Meet Martha Grabowski, Distinguished McDevitt Chair in Information Systems
Martha Grabowski knows that – whether it’s used to control air traffic, guide surgeons or steer oil tankers through waterways – technology is everywhere.
“Near-term high-impact technology developments are already here … and will transform how we live, work, govern, organize ourselves, relate to each other, think about each other and care for each other,” she said. “… We have much to learn over the next 20 years about how to balance our affection for and addiction to technologies with care and concern for our world and for each other. We will advance most as citizens of this planet when we learn how and when to turn off our technology and to listen to and care for our neighbor, whether they are around the corner or around the globe.”
The College's Distinguished McDevitt Chair in Information Systems, Grabowski has devoted her professional life to studying technology and organizational strategy, telecommunications and networking, and the use of information systems to give organizations a competitive edge. Her work in the area of risk management in particular is so well respected that when the Exxon tanker Valdez ran aground in Alaska in 1989, she was among the first experts called. Later Grabowski was awarded a multi-year government contract to design an on-board computer console to better enable people at the helm of a ship to see where they are and to identify potential hazards surrounding them.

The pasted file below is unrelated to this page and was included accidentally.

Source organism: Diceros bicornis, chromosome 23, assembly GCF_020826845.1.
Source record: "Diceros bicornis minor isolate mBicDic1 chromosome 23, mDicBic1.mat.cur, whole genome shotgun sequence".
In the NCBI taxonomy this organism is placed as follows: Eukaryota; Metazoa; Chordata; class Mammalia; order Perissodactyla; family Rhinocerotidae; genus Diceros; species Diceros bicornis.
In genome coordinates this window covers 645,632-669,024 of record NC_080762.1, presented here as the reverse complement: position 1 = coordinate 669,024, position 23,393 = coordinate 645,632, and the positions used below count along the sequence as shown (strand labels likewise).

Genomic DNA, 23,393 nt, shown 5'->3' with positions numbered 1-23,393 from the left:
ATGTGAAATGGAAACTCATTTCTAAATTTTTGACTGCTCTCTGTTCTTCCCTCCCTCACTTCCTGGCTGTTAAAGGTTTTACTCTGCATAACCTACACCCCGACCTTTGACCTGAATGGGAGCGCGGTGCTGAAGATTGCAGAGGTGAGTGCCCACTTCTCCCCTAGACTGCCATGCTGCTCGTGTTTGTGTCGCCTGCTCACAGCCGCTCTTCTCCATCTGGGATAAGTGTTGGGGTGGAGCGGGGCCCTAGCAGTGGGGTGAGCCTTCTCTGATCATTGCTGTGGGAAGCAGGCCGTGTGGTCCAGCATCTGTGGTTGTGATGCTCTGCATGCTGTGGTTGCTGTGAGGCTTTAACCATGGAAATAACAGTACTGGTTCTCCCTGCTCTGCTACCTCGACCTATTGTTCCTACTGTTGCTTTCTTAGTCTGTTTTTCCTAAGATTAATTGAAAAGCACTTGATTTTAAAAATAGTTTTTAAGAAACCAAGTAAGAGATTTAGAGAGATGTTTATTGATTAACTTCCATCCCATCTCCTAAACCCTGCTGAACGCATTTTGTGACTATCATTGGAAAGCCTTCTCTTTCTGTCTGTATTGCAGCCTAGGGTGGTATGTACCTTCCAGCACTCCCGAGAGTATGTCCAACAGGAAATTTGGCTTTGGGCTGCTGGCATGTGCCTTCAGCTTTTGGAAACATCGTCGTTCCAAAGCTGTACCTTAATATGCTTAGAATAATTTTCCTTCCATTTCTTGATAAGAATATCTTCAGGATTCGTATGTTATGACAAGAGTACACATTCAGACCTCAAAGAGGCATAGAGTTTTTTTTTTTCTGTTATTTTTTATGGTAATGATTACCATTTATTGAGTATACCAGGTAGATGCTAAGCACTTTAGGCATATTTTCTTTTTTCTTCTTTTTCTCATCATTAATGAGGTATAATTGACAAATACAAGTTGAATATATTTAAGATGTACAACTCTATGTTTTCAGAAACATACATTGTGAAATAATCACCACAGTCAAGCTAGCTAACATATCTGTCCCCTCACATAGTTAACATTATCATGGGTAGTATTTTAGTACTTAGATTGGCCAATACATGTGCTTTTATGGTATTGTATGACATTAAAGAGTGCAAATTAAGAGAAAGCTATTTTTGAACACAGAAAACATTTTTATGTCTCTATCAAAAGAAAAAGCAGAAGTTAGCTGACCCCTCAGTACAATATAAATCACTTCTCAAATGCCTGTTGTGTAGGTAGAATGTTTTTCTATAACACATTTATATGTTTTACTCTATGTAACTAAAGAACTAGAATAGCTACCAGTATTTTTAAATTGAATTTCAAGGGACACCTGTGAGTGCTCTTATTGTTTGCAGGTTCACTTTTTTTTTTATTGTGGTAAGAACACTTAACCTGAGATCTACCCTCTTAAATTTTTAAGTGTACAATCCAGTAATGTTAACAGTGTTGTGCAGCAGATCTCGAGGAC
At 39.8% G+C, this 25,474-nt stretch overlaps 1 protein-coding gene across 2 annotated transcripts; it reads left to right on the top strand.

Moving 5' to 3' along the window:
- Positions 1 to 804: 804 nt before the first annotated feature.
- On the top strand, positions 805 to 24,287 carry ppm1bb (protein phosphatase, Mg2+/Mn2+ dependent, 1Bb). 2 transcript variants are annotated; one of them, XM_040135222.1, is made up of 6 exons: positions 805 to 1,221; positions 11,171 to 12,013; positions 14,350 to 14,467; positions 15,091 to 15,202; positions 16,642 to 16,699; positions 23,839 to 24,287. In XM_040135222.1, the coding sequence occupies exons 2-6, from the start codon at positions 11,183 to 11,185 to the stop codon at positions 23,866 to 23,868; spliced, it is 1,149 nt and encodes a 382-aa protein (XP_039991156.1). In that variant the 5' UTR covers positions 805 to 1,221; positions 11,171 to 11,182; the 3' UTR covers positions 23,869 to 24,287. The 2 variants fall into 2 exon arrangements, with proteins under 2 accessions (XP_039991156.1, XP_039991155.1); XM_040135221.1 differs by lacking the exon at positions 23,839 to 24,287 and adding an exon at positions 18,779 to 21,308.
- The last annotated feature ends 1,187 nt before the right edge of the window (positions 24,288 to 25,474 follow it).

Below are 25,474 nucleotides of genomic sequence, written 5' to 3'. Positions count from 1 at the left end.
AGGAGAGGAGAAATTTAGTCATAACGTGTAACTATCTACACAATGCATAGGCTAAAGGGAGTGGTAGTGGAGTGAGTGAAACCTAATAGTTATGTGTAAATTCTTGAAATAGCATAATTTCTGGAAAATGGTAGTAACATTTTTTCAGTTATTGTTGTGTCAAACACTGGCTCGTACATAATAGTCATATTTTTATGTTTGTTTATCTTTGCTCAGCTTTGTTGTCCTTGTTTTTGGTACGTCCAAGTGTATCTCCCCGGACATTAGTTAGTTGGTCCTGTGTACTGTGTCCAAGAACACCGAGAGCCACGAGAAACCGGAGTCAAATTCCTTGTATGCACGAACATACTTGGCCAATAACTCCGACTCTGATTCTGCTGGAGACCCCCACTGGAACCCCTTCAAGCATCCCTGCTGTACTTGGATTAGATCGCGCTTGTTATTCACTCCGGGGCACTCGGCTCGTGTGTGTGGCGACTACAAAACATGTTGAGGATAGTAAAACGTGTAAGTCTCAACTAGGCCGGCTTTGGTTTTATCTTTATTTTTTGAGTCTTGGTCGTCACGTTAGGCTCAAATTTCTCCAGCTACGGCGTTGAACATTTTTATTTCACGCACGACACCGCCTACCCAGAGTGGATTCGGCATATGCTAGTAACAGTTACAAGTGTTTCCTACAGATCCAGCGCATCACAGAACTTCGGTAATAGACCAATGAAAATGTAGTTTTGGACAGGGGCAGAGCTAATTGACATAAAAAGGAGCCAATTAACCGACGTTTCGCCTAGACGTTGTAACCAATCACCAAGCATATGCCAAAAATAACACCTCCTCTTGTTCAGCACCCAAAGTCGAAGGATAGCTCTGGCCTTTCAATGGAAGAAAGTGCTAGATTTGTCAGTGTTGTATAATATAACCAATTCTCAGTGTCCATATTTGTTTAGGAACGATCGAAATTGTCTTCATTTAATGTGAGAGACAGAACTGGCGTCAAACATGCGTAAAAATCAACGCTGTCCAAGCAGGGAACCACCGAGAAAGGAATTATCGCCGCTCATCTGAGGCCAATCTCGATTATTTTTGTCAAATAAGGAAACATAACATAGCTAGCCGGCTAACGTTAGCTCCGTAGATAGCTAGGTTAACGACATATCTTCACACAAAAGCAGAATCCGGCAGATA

Prior to coming to Le Moyne – where she has taught a variety of undergraduate and graduate courses including information systems, decision support systems, and system analysis and design – Grabowski taught at Rensselaer Polytechnic Institute. She also served as an applications manager in Navy marketing for General Electric Co., helping the company identify, pursue and manage submarine business opportunities.
A licensed deck officer in the U.S. merchant marine and a lieutenant commander in the U.S. Naval Reserve, Grabowski spent a couple of years sailing around the world, traveling to ports in Hong Kong, Singapore and Rotterdam.
She earned a doctoral degree in information systems and artificial intelligence, a master’s degree in business administration and a master’s degree in industrial engineering from Rensselaer Polytechnic Institute; she earned a bachelor’s degree in marine transportation from the U.S. Merchant Marine Academy.